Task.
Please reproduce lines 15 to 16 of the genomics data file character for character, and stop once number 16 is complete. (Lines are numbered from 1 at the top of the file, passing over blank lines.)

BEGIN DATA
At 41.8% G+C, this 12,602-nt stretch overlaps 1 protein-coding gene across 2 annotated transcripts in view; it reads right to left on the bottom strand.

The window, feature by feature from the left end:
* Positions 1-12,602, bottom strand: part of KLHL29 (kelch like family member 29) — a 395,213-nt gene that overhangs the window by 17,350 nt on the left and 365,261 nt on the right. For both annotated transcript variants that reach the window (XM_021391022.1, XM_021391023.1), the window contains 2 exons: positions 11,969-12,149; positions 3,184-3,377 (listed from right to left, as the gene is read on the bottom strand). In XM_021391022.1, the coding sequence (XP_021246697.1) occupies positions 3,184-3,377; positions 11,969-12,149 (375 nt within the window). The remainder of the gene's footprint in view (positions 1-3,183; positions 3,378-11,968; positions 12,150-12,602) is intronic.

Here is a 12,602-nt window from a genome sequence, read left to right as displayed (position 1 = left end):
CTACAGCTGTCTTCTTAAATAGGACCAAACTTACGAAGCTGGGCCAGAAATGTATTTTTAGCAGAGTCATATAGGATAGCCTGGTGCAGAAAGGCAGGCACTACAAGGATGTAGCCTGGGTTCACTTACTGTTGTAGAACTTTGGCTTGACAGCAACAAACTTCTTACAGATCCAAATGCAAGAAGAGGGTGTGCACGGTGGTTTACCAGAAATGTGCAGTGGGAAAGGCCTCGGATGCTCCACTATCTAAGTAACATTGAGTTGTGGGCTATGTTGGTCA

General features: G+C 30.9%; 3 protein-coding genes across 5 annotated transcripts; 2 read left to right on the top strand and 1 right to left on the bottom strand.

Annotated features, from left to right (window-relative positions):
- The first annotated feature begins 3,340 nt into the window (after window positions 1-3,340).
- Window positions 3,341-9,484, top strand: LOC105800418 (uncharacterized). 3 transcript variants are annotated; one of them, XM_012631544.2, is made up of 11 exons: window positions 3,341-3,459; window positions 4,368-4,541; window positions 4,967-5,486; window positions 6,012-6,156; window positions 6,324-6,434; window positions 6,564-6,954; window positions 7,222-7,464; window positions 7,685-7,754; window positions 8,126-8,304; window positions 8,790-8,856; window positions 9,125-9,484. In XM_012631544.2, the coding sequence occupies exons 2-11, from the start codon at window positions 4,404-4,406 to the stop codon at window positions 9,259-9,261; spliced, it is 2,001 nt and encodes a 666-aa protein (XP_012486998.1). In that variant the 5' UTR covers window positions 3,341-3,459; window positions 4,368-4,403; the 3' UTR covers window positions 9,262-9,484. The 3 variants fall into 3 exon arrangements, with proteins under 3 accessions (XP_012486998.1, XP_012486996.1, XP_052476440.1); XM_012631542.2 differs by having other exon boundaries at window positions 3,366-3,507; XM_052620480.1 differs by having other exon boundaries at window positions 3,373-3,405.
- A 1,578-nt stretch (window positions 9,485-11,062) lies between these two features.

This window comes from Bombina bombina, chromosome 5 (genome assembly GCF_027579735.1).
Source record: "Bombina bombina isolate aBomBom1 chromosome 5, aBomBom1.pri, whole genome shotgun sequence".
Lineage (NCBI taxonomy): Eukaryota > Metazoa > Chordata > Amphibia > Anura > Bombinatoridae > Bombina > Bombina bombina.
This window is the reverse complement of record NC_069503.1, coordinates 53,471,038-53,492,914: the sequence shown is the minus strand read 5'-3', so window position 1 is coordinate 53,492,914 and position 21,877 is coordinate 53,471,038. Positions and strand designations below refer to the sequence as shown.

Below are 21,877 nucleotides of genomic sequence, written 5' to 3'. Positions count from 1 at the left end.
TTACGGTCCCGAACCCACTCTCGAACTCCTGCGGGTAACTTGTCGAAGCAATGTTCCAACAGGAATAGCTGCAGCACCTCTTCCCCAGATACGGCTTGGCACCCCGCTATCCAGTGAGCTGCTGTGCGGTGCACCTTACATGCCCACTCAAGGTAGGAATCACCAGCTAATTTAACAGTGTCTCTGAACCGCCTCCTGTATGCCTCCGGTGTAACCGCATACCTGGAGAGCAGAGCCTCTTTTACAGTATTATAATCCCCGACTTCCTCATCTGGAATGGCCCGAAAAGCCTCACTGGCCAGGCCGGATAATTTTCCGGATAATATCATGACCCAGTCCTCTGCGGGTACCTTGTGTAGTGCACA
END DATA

Below are 21,877 nucleotides of genomic sequence, written 5' to 3'. Positions count from 1 at the left end.
TTACGGTCCCGAACCCACTCTCGAACTCCTGCGGGTAACTTGTCGAAGCAATGTTCCAACAGGAATAGCTGCAGCACCTCTTCCCCAGATACGGCTTGGCACCCCGCTATCCAGTGAGCTGCTGTGCGGTGCACCTTACATGCCCACTCAAGGTAGGAATCACCAGCTAATTTAACAGTGTCTCTGAACCGCCTCCTGTATGCCTCCGGTGTAACCGCATACCTGGAGAGCAGAGCCTCTTTTACAGTATTATAATCCCCGACTTCCTCATCTGGAATGGCCCGAAAAGCCTCACTGGCCAGGCCGGATAATTTTCCGGATAATATCATGACCCAGTCCTCTGCGGGTACCTTGTGTAGTGCACA